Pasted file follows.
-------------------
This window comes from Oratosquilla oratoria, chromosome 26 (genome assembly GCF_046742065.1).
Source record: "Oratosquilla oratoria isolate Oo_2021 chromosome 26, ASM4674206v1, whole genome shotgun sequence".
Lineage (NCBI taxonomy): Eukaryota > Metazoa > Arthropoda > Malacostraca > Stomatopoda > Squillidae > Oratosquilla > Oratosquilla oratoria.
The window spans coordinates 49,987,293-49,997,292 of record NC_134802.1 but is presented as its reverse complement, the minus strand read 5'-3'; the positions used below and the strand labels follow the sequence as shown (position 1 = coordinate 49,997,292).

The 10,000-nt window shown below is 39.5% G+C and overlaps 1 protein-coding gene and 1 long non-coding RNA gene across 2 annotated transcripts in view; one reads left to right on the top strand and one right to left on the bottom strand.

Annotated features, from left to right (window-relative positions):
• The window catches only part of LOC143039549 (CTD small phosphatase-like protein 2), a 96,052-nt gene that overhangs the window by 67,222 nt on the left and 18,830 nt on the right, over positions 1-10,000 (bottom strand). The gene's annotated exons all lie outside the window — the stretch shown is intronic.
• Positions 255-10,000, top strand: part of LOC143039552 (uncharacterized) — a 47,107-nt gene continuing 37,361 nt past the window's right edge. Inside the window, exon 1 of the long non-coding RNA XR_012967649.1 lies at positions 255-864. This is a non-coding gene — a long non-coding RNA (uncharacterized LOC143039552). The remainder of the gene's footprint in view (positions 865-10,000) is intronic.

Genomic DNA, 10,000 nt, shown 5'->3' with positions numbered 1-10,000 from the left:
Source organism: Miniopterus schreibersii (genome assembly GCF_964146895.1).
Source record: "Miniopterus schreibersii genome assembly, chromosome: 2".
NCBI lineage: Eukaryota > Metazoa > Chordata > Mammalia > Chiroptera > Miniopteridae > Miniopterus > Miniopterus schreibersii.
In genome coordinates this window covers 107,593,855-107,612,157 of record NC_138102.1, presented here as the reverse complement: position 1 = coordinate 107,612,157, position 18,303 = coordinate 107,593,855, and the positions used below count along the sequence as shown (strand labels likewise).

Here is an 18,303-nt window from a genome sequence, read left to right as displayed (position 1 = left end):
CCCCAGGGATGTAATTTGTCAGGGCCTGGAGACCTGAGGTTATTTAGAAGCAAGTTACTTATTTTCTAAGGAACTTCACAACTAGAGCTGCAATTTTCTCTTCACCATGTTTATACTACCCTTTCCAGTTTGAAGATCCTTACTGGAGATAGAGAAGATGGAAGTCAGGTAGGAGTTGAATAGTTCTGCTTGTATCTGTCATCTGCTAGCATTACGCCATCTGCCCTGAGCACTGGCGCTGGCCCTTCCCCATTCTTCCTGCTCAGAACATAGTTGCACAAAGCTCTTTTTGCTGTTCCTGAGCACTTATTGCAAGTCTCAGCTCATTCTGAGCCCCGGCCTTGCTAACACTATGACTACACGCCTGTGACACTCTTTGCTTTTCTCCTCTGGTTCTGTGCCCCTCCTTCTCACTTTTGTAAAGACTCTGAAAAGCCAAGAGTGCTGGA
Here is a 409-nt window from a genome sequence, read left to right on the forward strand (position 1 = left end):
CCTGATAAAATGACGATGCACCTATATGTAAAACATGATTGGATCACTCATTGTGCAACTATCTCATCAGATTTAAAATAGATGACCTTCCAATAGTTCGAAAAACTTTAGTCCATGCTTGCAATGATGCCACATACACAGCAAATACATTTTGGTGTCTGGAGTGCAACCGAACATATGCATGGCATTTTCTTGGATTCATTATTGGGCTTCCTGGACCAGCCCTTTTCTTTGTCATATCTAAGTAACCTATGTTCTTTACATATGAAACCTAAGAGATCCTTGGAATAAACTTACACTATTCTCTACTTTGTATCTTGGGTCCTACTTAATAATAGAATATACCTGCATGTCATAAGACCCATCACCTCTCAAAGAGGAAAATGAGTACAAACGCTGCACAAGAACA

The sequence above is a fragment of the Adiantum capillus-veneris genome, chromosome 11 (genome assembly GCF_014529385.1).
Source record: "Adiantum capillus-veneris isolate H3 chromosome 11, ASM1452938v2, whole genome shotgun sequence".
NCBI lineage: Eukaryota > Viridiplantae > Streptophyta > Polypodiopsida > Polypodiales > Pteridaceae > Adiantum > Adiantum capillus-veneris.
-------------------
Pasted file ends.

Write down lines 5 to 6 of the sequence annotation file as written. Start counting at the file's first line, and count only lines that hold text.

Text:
The 10,000-nt window shown below is 39.5% G+C and overlaps 1 protein-coding gene and 1 long non-coding RNA gene across 2 annotated transcripts in view; one reads left to right on the top strand and one right to left on the bottom strand.

Annotated features, from left to right (window-relative positions):